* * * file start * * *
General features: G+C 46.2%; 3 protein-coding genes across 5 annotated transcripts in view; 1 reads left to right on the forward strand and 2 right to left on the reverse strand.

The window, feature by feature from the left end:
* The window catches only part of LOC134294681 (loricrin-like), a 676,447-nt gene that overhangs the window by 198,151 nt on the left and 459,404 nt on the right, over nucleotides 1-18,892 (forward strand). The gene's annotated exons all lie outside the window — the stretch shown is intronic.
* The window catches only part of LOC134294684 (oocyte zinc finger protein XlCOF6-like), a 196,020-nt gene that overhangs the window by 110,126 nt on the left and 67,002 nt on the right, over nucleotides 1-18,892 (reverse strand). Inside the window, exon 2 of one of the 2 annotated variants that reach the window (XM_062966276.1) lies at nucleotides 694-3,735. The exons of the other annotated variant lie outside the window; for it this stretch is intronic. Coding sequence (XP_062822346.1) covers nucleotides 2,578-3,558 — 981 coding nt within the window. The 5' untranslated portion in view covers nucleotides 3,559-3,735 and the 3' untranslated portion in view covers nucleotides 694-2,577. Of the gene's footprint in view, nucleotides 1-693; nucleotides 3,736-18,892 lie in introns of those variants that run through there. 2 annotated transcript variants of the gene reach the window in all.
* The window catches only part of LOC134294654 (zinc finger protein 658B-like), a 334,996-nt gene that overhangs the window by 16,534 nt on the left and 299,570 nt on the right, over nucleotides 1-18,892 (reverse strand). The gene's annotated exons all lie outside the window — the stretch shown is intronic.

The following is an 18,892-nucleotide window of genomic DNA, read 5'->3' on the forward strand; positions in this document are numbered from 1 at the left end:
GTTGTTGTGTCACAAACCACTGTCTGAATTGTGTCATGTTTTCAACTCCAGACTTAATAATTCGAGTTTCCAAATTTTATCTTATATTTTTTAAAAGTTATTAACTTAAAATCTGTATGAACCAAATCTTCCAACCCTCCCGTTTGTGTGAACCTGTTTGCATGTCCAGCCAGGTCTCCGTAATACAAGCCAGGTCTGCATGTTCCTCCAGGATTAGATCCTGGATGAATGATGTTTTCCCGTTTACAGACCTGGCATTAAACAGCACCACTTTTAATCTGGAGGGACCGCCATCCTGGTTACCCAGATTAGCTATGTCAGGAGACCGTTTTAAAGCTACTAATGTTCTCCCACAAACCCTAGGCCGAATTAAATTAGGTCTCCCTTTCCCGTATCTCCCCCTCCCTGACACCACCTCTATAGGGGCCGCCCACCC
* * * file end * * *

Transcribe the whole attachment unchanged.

General features: G+C 46.2%; 3 protein-coding genes across 5 annotated transcripts in view; 1 reads left to right on the forward strand and 2 right to left on the reverse strand.

The window, feature by feature from the left end:
* The window catches only part of LOC134294681 (loricrin-like), a 676,447-nt gene that overhangs the window by 198,151 nt on the left and 459,404 nt on the right, over nucleotides 1-18,892 (forward strand). The gene's annotated exons all lie outside the window — the stretch shown is intronic.
* The window catches only part of LOC134294684 (oocyte zinc finger protein XlCOF6-like), a 196,020-nt gene that overhangs the window by 110,126 nt on the left and 67,002 nt on the right, over nucleotides 1-18,892 (reverse strand). Inside the window, exon 2 of one of the 2 annotated variants that reach the window (XM_062966276.1) lies at nucleotides 694-3,735. The exons of the other annotated variant lie outside the window; for it this stretch is intronic. Coding sequence (XP_062822346.1) covers nucleotides 2,578-3,558 — 981 coding nt within the window. The 5' untranslated portion in view covers nucleotides 3,559-3,735 and the 3' untranslated portion in view covers nucleotides 694-2,577. Of the gene's footprint in view, nucleotides 1-693; nucleotides 3,736-18,892 lie in introns of those variants that run through there. 2 annotated transcript variants of the gene reach the window in all.
* The window catches only part of LOC134294654 (zinc finger protein 658B-like), a 334,996-nt gene that overhangs the window by 16,534 nt on the left and 299,570 nt on the right, over nucleotides 1-18,892 (reverse strand). The gene's annotated exons all lie outside the window — the stretch shown is intronic.

The following is an 18,892-nucleotide window of genomic DNA, read 5'->3' on the forward strand; positions in this document are numbered from 1 at the left end:
GTTGTTGTGTCACAAACCACTGTCTGAATTGTGTCATGTTTTCAACTCCAGACTTAATAATTCGAGTTTCCAAATTTTATCTTATATTTTTTAAAAGTTATTAACTTAAAATCTGTATGAACCAAATCTTCCAACCCTCCCGTTTGTGTGAACCTGTTTGCATGTCCAGCCAGGTCTCCGTAATACAAGCCAGGTCTGCATGTTCCTCCAGGATTAGATCCTGGATGAATGATGTTTTCCCGTTTACAGACCTGGCATTAAACAGCACCACTTTTAATCTGGAGGGACCGCCATCCTGGTTACCCAGATTAGCTATGTCAGGAGACCGTTTTAAAGCTACTAATGTTCTCCCACAAACCCTAGGCCGAATTAAATTAGGTCTCCCTTTCCCGTATCTCCCCCTCCCTGACACCACCTCTATAGGGGCCGCCCACCC